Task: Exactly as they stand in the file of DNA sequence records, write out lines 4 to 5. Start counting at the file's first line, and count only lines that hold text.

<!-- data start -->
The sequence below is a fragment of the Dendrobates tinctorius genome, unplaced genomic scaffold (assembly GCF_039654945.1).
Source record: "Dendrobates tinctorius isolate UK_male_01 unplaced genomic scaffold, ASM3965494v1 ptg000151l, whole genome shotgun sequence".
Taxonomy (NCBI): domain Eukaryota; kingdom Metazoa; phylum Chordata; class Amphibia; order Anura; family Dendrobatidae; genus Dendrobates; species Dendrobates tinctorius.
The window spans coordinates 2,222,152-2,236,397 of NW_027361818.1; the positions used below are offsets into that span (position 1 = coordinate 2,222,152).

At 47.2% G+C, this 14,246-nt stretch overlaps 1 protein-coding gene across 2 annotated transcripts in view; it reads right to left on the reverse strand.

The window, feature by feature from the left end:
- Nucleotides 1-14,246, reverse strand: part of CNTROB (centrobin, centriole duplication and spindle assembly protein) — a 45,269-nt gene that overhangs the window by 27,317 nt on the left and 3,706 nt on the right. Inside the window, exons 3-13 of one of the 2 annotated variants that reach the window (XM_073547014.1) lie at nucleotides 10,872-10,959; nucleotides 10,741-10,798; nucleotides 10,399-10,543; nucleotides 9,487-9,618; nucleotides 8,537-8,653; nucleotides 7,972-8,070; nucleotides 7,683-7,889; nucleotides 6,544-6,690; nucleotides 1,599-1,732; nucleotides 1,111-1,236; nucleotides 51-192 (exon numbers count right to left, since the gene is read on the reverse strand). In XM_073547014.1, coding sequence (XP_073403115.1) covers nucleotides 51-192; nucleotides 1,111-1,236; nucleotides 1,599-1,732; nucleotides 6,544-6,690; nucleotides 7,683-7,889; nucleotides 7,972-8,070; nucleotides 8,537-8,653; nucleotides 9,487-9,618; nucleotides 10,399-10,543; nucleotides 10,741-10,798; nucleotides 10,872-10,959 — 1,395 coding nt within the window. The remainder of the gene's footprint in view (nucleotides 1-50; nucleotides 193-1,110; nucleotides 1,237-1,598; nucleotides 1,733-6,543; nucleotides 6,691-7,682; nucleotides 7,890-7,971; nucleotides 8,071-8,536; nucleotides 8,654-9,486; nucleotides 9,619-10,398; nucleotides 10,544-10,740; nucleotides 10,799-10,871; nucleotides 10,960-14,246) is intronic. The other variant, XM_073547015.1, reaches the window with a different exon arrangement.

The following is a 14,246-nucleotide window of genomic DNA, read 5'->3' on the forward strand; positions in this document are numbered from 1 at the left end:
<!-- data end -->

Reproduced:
The window spans coordinates 2,222,152-2,236,397 of NW_027361818.1; the positions used below are offsets into that span (position 1 = coordinate 2,222,152).

At 47.2% G+C, this 14,246-nt stretch overlaps 1 protein-coding gene across 2 annotated transcripts in view; it reads right to left on the reverse strand.